Wednesday, January 24, 2001
Tristate A.M. Report
Police hunt suspect in parking-lot attack
A Norwood woman was treated at University Hospital Monday night after being attacked in the parking lot of the Home Depot in Pleasant Ridge by a would-be robber.
The attacker remained at large Tuesday night, Hamilton County sheriff's deputies said.
Brandi Padro, 27, had finished shopping at the store, in the 3400 block of Highland Avenue, about 7:40 p.m. and was putting four young children in their car seats when a man approached her from behind, demanded money and began assaulting her, police said.
ONE DEAD IN CAR-TRUCK CRASH Crews from Fairfield Township in Butler County work at the scene of a fatal car-truck crash Tuesday on northbound Bypass 4 north of Princeton Road. Police said a northbound car (bottom) went into the path of a southbound tractor-trailer. That truck swerved, but the car struck the rear wheels and hit a following semi (top) head-on. The car's driver was pronounced dead at the scene. A passenger in the car, Jennifer Grampsch, 25, was in serious condition at University Hospital.
(Michael Snyder photo)
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He threw her to the ground and pounded her face into the pavement, according to police reports.
She started fighting the suspect, and when several employees and customers confronted the man, he fled on foot.
She had her purse with her, but he did not get away with it, said sheriff's spokesman Steve Barnett.
The children were not injured and Ms. Padro was released from University Hospital later Monday.
The man is described as black, 35-40 years old. He is about 5 feet 10 inches tall with a medium build and a dark complexion. He was last seen wearing a dark bubble type coat, dark pants and a dark stocking cap. The man may also have minor facial injuries inflicted by Ms. Padro.
Anyone with information is asked to call Crime Stoppers at 352-3040.
Man identified after $75,000 fire in home
SPRINGFIELD TWP. A man found dead inside his home here after a fire Monday has been identified as Robert Savas.
Firefighters found Mr. Savas, 73, in the living room of his home in the 1400 block of Meredith Drive, Fire Chief Robert Leininger said. There were no firefighter injuries.
The fire started in the living room, but a cause has not been released. Damage to the home is estimated at $75,000.
The blaze remains under investigation, but Chief Leininger said it is not considered suspicious. Firefighters were called to the home shortly before 6 p.m.
The fire was detected by a motorist (who) called it in on his cell phone, Chief Leininger said. Flames were coming out of the front windows when firefighters arrived.
Missing oil painting recovered in Cleveland
ALBUQUERQUE, N.M. An oil painting by a founding member of the Taos Society of Artists has been recovered in Cleveland, about 11 years after it was taken from the Albuquerque Museum.
Investigators are still looking into how Pueblo Indian Woman of Taos by Oscar Berninghaus got to Ohio, said William J. Edwards, first assistant U.S. attorney for the Northern District of Ohio.
Mike Nickol, a gallery owner in Mishawaka, Ind., who was involved in the recovery, said the FBI recovered the painting from the home of an elderly gentleman who claimed he bought it at a flea market.
The painting and another work, The Pipe Maker by E. Irving Couse, were stolen after hours on July 4, 1989, from the museum, where they hung side by side. The FBI in El Paso, Texas, recovered the Couse work in 1991 and returned it to the museum.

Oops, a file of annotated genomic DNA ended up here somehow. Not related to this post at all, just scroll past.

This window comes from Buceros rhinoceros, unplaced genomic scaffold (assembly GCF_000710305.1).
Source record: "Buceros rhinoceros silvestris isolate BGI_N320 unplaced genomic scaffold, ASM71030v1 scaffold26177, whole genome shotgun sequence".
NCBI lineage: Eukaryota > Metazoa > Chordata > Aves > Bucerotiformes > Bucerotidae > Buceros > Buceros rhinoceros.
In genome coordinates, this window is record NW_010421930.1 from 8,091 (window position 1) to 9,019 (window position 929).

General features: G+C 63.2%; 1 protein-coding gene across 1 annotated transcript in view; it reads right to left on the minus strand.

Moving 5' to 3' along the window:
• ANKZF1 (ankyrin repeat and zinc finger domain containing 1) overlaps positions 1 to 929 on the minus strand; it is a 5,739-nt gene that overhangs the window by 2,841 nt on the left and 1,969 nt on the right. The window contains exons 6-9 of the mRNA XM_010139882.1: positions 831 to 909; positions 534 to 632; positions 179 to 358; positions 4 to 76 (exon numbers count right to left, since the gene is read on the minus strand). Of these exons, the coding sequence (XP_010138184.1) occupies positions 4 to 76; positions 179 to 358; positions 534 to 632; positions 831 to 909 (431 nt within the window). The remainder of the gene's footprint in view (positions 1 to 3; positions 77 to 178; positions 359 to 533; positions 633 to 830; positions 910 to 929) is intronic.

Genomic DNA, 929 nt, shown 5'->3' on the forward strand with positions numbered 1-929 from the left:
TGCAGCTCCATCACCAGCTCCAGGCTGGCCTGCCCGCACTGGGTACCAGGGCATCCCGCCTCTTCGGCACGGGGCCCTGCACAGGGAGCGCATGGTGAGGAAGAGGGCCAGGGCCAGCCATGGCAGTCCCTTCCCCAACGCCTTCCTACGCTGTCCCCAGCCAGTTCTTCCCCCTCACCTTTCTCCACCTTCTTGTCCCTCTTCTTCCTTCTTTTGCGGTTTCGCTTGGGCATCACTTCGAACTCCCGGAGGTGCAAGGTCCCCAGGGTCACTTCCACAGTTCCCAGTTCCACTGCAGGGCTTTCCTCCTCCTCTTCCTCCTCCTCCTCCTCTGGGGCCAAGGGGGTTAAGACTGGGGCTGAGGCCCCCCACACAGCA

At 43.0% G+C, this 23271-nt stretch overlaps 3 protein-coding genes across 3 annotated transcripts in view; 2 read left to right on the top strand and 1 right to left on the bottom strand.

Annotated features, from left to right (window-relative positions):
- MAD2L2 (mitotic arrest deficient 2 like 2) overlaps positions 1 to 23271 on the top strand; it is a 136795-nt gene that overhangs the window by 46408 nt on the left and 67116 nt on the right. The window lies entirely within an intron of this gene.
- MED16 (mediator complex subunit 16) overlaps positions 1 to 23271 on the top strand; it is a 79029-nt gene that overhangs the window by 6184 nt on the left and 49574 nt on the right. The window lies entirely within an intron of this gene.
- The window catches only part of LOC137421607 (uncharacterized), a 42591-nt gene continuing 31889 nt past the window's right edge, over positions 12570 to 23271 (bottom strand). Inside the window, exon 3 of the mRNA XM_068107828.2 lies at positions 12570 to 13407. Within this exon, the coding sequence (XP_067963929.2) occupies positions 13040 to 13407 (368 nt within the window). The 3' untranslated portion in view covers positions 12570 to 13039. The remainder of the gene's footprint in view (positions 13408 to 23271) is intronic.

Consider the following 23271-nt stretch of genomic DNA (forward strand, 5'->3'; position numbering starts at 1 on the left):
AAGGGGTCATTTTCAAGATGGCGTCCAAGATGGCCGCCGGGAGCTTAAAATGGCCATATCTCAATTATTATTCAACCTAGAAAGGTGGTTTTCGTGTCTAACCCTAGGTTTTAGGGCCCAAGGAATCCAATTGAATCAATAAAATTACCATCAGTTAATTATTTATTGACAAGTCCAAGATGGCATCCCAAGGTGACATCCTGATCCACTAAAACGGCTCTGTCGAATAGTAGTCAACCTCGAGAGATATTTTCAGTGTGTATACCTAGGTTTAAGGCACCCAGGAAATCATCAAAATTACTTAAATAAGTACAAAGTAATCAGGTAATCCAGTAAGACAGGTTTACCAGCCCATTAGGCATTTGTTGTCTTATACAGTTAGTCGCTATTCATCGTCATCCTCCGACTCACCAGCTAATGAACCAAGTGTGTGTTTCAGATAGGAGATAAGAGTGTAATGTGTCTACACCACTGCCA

UD names woman dean of law school
DAYTON Lisa Kloppenberg has been named dean of the University of Dayton law school, starting July 1.
She is associate professor of law at the University of Oregon and director of its Appropriate Dispute Resolution Program.
Ms. Kloppenberg becomes one of 25 female deans among 183 accredited U.S. law schools and succeeds Francis Conte, who returns to teaching after 14 years as dean.
Ms. Kloppenberg, 38, also is one of the younger deans among the law schools. Her book Playing it Safe: How the Supreme Court Dodges Hard Issues and Stints the Development of the Law is to be published this year.
PROGRAM BATTLES DRUG ABUSE: Kristy Collins, Hamilton Police Drug Abuse Resistance Education officer, signs the T-shirt of fifth-grader Jennifer Watson at Hayes Elementary School on Tuesday. At right: student Cassy Lenke.
(Michael Snyder photo)
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Scouts urged to stop beryllium ring sales
CLEVELAND An environmental group on Tuesday urged the Boy Scouts of America to stop selling rings made of beryllium, a metal that can cause serious health problems for workers during production.
Ohio Citizen Action also asked the Boy Scouts of America to recall the Eagle Scout ring and any other jewelry made with beryllium.
Beryllium is a deadly metal. It should not be used to manufacture jewelry, said Amy Ryder, director of Ohio Citizen Action's Cleveland office. There's no reason for the Boys Scouts to sell a beryllium ring.
Beryllium is a lightweight metal used in the defense, automotive and electronics industries. Ryder said beryllium is not dangerous in a solid form but can cause incurable lung disease for people who work with the metal when it is mined, processed or converted into metal alloys.
Boy Scouts of America, based in Irving, Texas, was not aware of any health concerns about the rings until Tuesday, spokesman Gregg Shields said.
He said the supplier of the rings informed the group recently that it was changing the makeup of its Eagle Scout academy-style rings, but he did not know if the rings would still contain the metal. He also did not know the name of the supplier.
Cleveland-based Brush Wellman Inc. is one of the world's largest producers of beryllium products and manufactures the metal at several of its U.S. plants.
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Kentucky News Briefs
Tristate A.M. Report